A debt relief order (or DRO) could provide a path out of severe financial difficulties for people who find themselves with limited options. Like an IVA or bankruptcy, a DRO is a form of insolvency, but, in certain scenarios, it could work out as a cheaper way out of debt than either of those paths.
To be granted a DRO you must fulfil certain criteria. So, before going any further, let’s take a look at those requirements.
DROs are really intended for those who only have small debts, but simply can’t pay them. As such, you will not be eligible for a DRO if the monies you owe amount to more than £15,000. Secondly, if you have capital available that you could be using to pay off your creditors then you won’t be able to obtain a debt relief order. This includes any vehicle worth a £1,000 or more or any other possessions worth more than £300 as well as savings and assets. One possible exception is a pension fund in the case of people who haven’t yet retired.
Furthermore, you must have a very low level of disposable income. If you are left with more than £50 a month in spare cash after paying for essentials then, again, the DRO route is not open to you. This includes all your sources of income.
Finally you need to have lived in, had a property, or run a business in England or Wales in the last three years.
As well as your own financial situation, the kinds of debt in question need to be considered. Some sorts of debt are excluded from DROs. This means that, if you do obtain a DRO and you have the following sorts of debt, they will not be covered in it.
- Court fines and confiscation orders
- Child support and maintenance payments
- Student loans
- Social fund loans
It needs to be pointed out that, if, in an attempt to make yourself eligible you take measures such as hiding assets or deliberately selling possessions for less than they are worth within a year of applying for a DRO you can be refused, and also potentially prosecuted for the fraudulent offense.
As you can see, for many people a DRO is simply not an option. However, if you have no property and very few assets it can see you clearing off a sizeable amount of debt that you would simply not be able to tackle any other way. As such, though it is a drastic measure that you shouldn’t take lightly, for those eligible, a DRO does have a number of benefits for those with modest debts and little prospect of financial improvement.
What Are the Benefits of a DRO?
As with other forms of insolvency, a DRO will grant you protection from all the creditors whose debts are included within it. For a year, which is the term of a DRO, the creditors can’t make any claims against you or demands on you. In addition, you don’t need to make any payments towards your debts during this time. Once the year is up the debts are written off entirely.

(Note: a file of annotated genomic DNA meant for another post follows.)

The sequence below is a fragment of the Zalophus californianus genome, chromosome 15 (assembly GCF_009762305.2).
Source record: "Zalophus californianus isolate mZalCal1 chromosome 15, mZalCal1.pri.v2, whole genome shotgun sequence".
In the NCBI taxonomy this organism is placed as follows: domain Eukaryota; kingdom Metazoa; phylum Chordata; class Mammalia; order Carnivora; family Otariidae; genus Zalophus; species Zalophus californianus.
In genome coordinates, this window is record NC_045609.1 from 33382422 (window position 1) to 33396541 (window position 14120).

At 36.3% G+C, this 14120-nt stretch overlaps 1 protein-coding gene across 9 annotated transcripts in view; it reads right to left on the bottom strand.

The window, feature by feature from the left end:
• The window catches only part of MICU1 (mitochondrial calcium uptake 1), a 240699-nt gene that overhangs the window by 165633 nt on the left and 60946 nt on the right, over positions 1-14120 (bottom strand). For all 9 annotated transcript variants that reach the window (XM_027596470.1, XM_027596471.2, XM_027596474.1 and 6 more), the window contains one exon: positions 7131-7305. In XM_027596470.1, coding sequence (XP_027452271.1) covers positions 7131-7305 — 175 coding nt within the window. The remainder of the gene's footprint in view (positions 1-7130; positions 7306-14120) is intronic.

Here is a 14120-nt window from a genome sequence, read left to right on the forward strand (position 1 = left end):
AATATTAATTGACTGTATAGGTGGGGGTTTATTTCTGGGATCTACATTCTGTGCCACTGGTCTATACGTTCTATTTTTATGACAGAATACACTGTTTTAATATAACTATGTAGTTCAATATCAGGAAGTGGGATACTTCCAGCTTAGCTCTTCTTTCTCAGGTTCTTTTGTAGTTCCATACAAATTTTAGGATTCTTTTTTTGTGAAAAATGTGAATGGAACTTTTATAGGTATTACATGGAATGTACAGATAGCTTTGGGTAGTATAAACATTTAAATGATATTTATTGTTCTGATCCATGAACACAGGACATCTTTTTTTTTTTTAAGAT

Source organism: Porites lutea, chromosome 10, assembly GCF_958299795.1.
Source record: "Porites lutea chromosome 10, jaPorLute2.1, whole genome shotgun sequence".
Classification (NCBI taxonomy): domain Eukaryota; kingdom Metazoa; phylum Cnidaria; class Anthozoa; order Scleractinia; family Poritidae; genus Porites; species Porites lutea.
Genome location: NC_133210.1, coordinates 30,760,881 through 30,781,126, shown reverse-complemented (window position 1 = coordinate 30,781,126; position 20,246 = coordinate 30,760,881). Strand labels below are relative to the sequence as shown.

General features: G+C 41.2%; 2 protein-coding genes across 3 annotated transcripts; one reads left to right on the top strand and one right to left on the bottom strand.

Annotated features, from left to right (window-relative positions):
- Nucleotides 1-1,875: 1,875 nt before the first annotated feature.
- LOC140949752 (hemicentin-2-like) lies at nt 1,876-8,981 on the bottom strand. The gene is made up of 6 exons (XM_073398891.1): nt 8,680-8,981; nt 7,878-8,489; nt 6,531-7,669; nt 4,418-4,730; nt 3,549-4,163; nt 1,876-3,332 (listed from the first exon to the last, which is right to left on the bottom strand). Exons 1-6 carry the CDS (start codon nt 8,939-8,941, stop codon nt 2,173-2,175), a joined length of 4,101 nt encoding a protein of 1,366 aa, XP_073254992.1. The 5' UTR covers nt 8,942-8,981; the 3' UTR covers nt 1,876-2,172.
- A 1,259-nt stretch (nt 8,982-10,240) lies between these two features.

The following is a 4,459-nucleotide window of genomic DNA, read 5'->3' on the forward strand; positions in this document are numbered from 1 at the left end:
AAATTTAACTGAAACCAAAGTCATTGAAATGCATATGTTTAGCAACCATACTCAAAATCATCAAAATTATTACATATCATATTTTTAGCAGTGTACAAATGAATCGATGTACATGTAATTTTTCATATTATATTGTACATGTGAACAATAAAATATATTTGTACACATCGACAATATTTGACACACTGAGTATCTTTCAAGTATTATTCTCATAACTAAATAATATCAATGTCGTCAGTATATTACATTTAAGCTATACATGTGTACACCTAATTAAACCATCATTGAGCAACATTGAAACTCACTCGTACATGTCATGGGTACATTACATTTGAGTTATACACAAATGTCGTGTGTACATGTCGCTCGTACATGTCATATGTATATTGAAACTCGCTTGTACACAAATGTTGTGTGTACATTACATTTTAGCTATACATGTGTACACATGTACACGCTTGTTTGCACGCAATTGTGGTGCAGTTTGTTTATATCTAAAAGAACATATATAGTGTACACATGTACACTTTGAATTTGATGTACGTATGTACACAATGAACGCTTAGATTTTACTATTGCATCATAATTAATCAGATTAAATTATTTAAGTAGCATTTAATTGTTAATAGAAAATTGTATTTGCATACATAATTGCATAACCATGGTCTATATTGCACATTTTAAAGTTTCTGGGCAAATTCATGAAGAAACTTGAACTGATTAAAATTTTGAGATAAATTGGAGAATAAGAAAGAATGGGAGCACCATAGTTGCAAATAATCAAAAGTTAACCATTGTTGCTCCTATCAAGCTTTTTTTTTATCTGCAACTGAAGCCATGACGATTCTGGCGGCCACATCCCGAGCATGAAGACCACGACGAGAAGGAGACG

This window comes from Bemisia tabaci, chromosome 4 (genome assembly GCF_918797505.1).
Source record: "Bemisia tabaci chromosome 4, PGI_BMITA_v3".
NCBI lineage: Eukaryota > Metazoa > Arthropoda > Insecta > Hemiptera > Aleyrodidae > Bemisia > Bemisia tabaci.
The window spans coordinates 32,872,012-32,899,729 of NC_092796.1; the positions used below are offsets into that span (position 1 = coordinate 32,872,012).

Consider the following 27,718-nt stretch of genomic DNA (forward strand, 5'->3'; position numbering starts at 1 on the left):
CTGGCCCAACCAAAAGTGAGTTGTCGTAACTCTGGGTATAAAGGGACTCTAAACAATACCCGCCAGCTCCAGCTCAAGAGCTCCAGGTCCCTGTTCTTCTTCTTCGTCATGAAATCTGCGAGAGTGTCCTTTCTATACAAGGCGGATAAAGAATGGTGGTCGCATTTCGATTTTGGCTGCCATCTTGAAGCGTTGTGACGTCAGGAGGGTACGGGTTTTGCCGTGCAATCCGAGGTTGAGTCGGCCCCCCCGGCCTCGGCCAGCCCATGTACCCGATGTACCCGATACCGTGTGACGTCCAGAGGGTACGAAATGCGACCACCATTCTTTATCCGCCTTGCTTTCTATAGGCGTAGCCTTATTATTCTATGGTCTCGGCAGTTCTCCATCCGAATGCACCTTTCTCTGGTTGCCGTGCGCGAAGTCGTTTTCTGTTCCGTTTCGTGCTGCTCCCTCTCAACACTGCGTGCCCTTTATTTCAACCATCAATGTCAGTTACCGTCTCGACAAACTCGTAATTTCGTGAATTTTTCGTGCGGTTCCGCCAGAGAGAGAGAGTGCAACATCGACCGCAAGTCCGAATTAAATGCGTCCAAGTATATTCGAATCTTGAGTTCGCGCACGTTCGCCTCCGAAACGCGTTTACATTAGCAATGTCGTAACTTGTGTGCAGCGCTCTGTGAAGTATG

This means that, as long as all your debts are included within the DRO, you can be left completely debt free in the same timeframe that you would if you became bankrupt, without having to sacrifice your earnings, your belongings and having your spending regulated in quite the same way. You could also see a much higher proportion of your debts written off than you would if becoming insolvent through an IVA and it will also allow you to clear your debts much quicker than would be possible under a debt management program.
Given how substantial these benefits are it could be tempting to see a DRO as an easy way of debt. However, it has its consequences…
Consequences of a DRO
A DRO will remain on your credit file for a further six years once it has come to an end, which could make it difficult for you to obtain credit. During the time of the DRO you may also be unable to open new bank accounts.
You will have restrictions placed on your financial freedom whilst you are under the terms of the DRO. For example, you can’t take out any new credit worth more than £500 without explaining to the lender that you have an order in place. On top of this, during the year you are under the order you need to tell the receiver of any changes to your financial circumstances. If you came into money suddenly, you couldn’t just keep quiet about it.
Once you have a DRO to your name you can’t direct or be involved in the managing of a limited company without permission from the court. If you were already running a business you cannot attempt to change its name without making partners and those that you do business with aware that it is the same venture you were heading when the DRO was obtained.
If you attempt to circumvent these restrictions or deceive the receiver whilst under the term of the DRO then a debt relief restriction order can be applied to you. If this happens the restrictions can last up to 12 years after the original order.
Finally, once you’ve had a DRO you cannot obtain another for six years, so if you quickly find yourself in trouble again, a debt relief order will not be available to you. In short, having had a DRO could be something of a roadblock to your future plans. Think carefully about what they may mean to you and whether you could find another way of tackling your debts before you apply.
Applying for a DRO
To apply for a DRO you will need the help of an intermediary who can take you through the process. This could be an insolvency practitioner (you can find one near you using The Insolvency Service website, or by going to the CAB). This intermediary will work with you to make sure you can give all the information needed to demonstrate that you truly are eligible for a DRO.
As with going bankrupt, you do actually need to pay in order to apply for a DRO. However, it is much cheaper. The fee is for £90 and can be paid in instalments over a period of up to six months, which would work put to a minimum payment of £15 a month. This fee needs to be paid before the order can be made and is non-refundable, even if your application is unsuccessful.